I was so excited to see a copy in a local department store, and without a penny in my pocket, I decided to shoplift it. Got caught, almost arrested. Threatened to call my folks, which they didn’t, but it did cure me of that one.

LoveAffairRainbowUKPSFront, The Love Affair, Steve Ellis, CBS, Date

LoveAffairRainbowPS, The Love Affair, Steve Ellis, CBS, Date

Listen: Rainbow Valley / The Love Affair
Rainbow

‘Everlasting Love’, like all their singles, was a cover, this one originally released by Robert Knight. Even U2 have taken a stab at it, but no one has one upped that version by The Love Affair.

The followup, ‘Rainbow Valley’, was just as powerful. In particular, it continued to make obvious the strength of lead vocalist Steve Ellis. I’m sure I’ve read many times that this patch of singles, all Top 10 in the UK, were indeed Steve Ellis with studio musicians, a persistant trend in the 60′s. Probably to great frustration, the calculated pop made the band member cringe but who can say.

LoveAffairDayWithoutUKA, The Love Affair, Steve Ellis, Mike Smith, Mike Vernon, Date, Decca, CBS, Philip Goodhand-Tait

LoveAffairDayWithoutUS, The Love Affair, Steve Ellis, Mike Smith, Mike Vernon, Date, Decca, CBS, Philip Goodhand-Tait

Listen: A Day Without Love / The Love Affair
A

New producer Mike Smith had a simple formula down, which with ‘A Day Without Love’, now included recording the songs of non-member, singer/writer Philip Goodhand-Tait.

LoveAffairBringingUSA, The Love Affair, Steve Ellis, Mike Smith, Mike Vernon, Date, Decca, CBS, Philip Goodhand-Tait

Listen: Bringing On Back The Good Times / The Love Affair
Bringing

What seemed to rub the more hip, progressive rock fan of the day wrong is exactly what attracted me to The Love Affair. Big, over the top productions, with loud brass and orchestration, almost Motown-esque, and a perfect showcase for that great Steve Ellis voice.

Sandy Denny

Friday, January 27th, 2012

Listen: John The Gun / Sandy Denny
John

Never made any bones about my fussy 7″ preferences: US and UK pressings only. Preferably promo, dj or demo copies.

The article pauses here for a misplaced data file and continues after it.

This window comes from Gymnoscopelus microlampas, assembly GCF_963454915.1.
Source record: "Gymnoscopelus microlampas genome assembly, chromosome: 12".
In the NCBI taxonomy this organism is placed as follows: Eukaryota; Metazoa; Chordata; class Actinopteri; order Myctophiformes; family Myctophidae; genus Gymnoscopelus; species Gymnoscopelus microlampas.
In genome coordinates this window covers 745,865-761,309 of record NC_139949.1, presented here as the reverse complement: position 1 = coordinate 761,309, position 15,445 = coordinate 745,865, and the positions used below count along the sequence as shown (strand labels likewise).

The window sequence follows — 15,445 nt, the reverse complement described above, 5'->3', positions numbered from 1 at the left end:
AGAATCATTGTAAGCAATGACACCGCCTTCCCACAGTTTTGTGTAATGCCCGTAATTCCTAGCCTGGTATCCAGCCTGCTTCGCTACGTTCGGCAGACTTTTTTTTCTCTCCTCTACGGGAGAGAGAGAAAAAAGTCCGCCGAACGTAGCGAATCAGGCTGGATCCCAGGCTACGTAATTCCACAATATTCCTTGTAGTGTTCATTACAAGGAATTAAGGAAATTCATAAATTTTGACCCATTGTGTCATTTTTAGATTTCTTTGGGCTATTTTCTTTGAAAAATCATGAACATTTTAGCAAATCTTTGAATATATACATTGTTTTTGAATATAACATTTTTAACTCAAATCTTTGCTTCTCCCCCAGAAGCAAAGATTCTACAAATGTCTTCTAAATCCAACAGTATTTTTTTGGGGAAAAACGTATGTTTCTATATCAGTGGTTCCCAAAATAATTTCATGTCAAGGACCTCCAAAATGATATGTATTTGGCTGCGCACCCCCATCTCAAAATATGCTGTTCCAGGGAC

Admittedly the runner up: Holland. In the 60′s, that lovely country’s record labels, particularly Dutch Decca, issued all their 45′s in picture sleeves. No exception. The Decca family singles took the cake, each one released in identically laid out designs, changing only the one or two color print frame parameters, logically swapping in titles, artists and matching black and white photos of the act specific to that particular release.

Said picture sleeve tradition spilled over into the 70′s too. As a result, Sandy Denny’s scheduled, but later cancelled, UK 7″ of ‘Like An Old Fashioned Waltz’ made it’s way to market in the land of great bakeries and hash brownie coffee bars.

Fast forward to the twentieth century. I end up assisting Dutch band Kane put together an album, and as a result, make brotherly bonds with group leaders Dennis and Dinand, not to mention their superior, and prettier, better halves, Karen and Lucy. Life’s journey can be a wonderful thing.

So on a recent trip, Dennis drives me on his bike, seriously, I’m the passenger on the back seat of his fucking bicycle, whisking through the streets of Amsterdam. I can be strong about things like this, but I’m not Hercules. Hence, it was a bit like ROBOCOP or something. Well suddenly, my eye catches a record/junk shop, so I insist he stops for a quick look. I could feel the place calling my name.

Five minutes later, I emerge with the above record, just stoked beyond belief at my discovery of it’s existence and the acquisition. Hey, I was in a state, and I gladly paid like 2 million guilders or some such amount for it, which probably boils down to $5 dollars, hopefully.

Never did I think I’d have a copy of ‘John The Gun’ from her much earlier, and debut, solo album, THE NORTH STAR GRASSMAN AND THE RAVENS’ on a 7. Like all Sandy Denny fans, I drooled in anticipation at the re-recording she had done with Fotheringay for their second, but shelved, album. This was a partial, and temporary band aid.

I suppose by now, that redone version has been scrapped from the bowels of unreleased tracks to contribute towards that nineteen cd Sandy Denny box set issued recently. God knows, who can afford both the cost and time for it. Me, I have no cd’s, no player, not even a computer with a disc drive. So Universal could have just issued it on a hula hoop, would have done me about as much good as the promo copy I got in the mail.

But I do love my 7″, complete with it’s near edible, luxurious pink inner sleeve.